Media coverage the day following the Federal Reserve Open Market Committee’s (FOMC) action on January 29, 2020 widely applauded the Fed’s decision to maintain its target for the Fed Funds rate. But the most important aspect of the December meeting was the decision to increase the interest paid on bank reserves, the IOER, from 1.55% to 1.60%. This increase in the IOER is the first such increase since December of 2018. With this change, the Committee’s stated intention is to keep trading in the Fed Funds market at rates well within the target range of 1.5% to 1.75%.
While the discussion in the implementation note emphasizes the Fed Funds market, the trading in this market is only $69 billion as of the FOMC’s decision. Raising the IOER a trivial 5 basis points in order to ensure that trading in the $69 billion Fed Funds market stays within the target range leaves bank holdings of excess reserves, a $1.5 trillion market, too valuable to ensure a robust economy without substantial Federal Reserve purchases of Treasuries. Indeed, that is exactly what the Committee is directing, as the Desk is instructed to continuing purchasing T-bills at least into the second quarter of 2020.
The market’s response to the announcement of a small increase in IOER was a further decline in treasury rates. As the figure shows, the new IOER is above the rate of interest on all treasury maturities less than 10-years, and equal to the 10-year rate. If the Fed is to achieve the rate of monetary expansion required to stay near its 2% inflation target, it must expand assets faster than banks add to excess reserves. Given the superior earning power of reserves relative to most treasuries, this presents a real challenge.
The press also continues to emphasize the role of the Fed in the determination of interest rates, but as the figure shows, interest rates were well below the Fed upper target and below the IOER from July 1 until November. Treasury rates seem to have no relation to either the Fed Funds upper bound target or the IOER. Starting from the late October change in the target and the IOER, rates on short term treasuries have hovered around the IOER while the 10-year rate has until recently been in the 1.8% to 2% range. Furthermore, given the huge potential supply of reserves available for trade in the Fed Funds market, the effective Fed Funds rate is usually equal to the IOER.
With Wednesday’s FOMC announcement that increased the IOER to 1.60%, the return to banks for holding reserves is now above almost all maturities of treasuries. The assets the Committee has instructed the Desk to buy, T-bills, have an interest rate below the IOER. Thus, the interest payments that the Fed will receive on the new T-bill purchases will be less than it must pay to banks to hold the new reserves the Fed is creating. The result will be a reduction in the transfer of Fed ‘profits’ that the Fed makes to the Treasury. Importantly, these transfers in 2015 financed 44% of the interest cost of the federal debt. In 2019, transfers covered less than 15% of the federal debt net interest cost.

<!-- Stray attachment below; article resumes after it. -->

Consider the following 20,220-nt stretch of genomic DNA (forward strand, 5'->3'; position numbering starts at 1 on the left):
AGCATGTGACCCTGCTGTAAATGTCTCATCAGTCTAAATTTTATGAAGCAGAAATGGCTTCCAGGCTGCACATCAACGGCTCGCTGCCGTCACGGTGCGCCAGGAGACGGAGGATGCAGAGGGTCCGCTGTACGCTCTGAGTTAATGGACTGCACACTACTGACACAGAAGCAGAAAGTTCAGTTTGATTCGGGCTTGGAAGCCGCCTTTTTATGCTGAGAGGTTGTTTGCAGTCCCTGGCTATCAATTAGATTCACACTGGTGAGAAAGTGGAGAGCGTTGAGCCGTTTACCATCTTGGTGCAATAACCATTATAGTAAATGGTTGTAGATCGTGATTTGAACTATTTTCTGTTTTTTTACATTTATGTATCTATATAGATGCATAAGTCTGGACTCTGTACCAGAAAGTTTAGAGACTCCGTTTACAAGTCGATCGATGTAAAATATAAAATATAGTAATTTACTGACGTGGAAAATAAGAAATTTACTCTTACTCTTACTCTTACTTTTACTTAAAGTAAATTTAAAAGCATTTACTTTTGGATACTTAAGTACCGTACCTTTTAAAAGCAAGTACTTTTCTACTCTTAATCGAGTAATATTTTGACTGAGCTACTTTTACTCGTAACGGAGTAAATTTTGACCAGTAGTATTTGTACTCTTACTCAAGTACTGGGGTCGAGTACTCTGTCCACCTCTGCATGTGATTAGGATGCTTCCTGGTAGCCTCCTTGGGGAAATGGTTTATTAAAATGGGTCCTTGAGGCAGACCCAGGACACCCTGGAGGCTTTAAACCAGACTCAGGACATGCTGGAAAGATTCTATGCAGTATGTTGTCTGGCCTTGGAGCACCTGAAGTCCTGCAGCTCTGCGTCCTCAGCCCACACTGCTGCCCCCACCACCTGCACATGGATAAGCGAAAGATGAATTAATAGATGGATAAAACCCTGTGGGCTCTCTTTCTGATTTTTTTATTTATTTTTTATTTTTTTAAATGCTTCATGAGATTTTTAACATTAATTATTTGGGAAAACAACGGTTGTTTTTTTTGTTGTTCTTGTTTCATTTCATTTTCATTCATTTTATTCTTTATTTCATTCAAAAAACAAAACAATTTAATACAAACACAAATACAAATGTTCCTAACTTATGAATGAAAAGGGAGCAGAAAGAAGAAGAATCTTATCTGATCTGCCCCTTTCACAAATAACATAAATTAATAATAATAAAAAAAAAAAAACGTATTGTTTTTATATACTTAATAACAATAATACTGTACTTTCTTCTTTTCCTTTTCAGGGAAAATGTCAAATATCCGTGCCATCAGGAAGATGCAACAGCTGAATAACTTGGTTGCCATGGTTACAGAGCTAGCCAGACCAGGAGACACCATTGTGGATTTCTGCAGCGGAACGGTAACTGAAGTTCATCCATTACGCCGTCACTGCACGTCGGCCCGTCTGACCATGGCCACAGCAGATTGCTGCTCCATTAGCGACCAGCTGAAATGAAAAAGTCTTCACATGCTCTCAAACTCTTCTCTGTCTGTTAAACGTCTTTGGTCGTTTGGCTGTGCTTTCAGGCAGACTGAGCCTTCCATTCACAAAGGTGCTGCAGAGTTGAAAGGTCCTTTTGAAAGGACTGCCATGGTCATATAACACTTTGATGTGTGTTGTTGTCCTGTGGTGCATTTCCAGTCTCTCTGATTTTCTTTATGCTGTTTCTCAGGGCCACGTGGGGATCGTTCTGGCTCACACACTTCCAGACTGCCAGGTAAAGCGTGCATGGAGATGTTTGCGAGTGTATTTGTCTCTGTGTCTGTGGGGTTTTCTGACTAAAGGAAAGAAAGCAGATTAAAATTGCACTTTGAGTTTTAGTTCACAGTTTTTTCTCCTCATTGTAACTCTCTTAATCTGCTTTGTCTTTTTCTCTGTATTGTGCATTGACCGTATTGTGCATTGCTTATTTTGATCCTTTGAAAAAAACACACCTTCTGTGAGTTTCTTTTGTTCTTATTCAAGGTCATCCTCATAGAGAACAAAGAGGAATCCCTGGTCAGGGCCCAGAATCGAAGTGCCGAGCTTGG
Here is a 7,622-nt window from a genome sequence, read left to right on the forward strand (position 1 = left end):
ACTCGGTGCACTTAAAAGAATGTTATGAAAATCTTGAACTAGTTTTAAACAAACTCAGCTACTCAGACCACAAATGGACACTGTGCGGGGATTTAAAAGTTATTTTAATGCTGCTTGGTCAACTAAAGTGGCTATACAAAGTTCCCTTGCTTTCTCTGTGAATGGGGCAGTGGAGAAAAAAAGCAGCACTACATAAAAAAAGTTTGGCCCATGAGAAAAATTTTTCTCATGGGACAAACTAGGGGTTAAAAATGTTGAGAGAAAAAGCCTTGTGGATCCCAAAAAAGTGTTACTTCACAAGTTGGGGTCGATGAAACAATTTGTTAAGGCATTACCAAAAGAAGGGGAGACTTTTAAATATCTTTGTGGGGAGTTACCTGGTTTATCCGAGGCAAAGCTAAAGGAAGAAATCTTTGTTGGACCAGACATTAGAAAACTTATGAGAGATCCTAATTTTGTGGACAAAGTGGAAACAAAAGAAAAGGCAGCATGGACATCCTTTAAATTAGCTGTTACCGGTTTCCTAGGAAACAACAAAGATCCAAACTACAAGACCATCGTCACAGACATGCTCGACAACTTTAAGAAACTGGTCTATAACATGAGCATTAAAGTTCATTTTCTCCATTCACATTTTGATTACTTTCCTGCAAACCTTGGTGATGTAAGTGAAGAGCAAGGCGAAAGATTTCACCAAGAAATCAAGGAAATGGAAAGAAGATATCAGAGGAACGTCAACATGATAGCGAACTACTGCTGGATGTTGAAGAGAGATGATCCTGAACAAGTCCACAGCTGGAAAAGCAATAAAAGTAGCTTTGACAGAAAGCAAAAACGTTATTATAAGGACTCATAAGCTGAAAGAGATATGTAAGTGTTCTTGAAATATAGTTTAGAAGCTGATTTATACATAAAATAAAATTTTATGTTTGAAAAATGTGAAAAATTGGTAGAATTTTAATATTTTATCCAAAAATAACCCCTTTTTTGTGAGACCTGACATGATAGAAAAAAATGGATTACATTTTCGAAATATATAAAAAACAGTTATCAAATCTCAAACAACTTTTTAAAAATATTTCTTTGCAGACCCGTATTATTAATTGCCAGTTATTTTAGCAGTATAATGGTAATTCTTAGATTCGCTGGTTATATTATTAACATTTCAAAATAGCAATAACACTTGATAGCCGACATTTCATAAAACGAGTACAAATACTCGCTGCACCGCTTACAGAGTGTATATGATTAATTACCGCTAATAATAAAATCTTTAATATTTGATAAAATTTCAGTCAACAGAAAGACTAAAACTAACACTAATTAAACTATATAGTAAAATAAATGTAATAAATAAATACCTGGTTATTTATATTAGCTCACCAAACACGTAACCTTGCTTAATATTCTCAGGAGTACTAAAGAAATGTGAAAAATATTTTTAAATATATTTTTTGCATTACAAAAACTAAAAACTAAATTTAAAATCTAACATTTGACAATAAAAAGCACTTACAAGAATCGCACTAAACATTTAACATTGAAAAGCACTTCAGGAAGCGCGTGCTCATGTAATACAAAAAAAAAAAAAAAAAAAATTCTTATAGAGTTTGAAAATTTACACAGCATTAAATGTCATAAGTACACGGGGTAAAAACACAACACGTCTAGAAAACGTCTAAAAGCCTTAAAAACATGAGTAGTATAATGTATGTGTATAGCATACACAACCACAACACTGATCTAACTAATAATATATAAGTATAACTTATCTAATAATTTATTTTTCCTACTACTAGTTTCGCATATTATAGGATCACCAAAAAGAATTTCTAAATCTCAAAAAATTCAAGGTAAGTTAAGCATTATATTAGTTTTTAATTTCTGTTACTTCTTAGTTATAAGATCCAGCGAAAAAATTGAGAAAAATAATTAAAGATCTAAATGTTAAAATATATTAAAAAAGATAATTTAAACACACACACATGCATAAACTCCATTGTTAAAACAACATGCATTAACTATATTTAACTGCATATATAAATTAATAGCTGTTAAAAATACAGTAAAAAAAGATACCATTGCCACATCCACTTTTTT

The increase in the IOER was not matched by interest rate movements on Wednesday. The 1 month rate fell 1 basis point, the 2 month fell by 2 basis points, and the 3 month rate fell by 1 basis point. The 1 year rate fell 2 basis point to 1.51%, a full 9 basis points below the new IOER rate of 1.60%. In fact, you have to go all the way out of the maturity structure to 10-year treasuries to find a yield equal to the new IOER, as the 5-year rate is 19 basis points below and the 7-year rate is 9 basis points below the IOER.
The Fed voted to continue expanding its assets and to reinvest all principal payments from its holdings of Treasuries, mortgage backed securities and agency debt. The danger lies in that the increase in the IOER makes holding reserves better than their closest substitute, short term Treasuries, and will result in the Fed’s expansion simply adding to bank reserves rather than contributing to the economy.
In its press release, the FOMC reiterated its 2 percent inflation target, a target officially announced in an FOMC press release on January 25, 2012: “The Committee judges that inflation at the rate of 2 percent, as measured by the annual change in the price index for personal consumption expenditures, is most consistent over the longer run with the Federal Reserve's statutory mandate.” The Federal Reserve has emphasized that it prefers to focus on inflation as measured by the price index for personal consumption expenditures excluding food and energy, sometimes called core PCE inflation.
Today, we are not taking a stand on whether a 2 percent inflation target is a good thing. We are not taking a stand on the preferred measure of inflation. Instead, using the Fed’s stated policy target, and the Fed’s stated preferred measure of inflation, how has the Fed done in achieving its newly-reiterated inflation target? The answer, unfortunately, is not well at all. One of the most basic roles of the Fed, of any central bank, is to provide a stable and predictable price level, a stable and predictable inflation rate. The Fed has just reiterated its interest in achieving a 2 percent inflation target, and yet as the figure shows, it has done rather poorly in achieving its goal. Over this almost eight-year period, the Fed on average has been 37 basis points below its 200 basis point inflation target. Perhaps the Fed could explain its problems with generating its target level of inflation at its next press conference.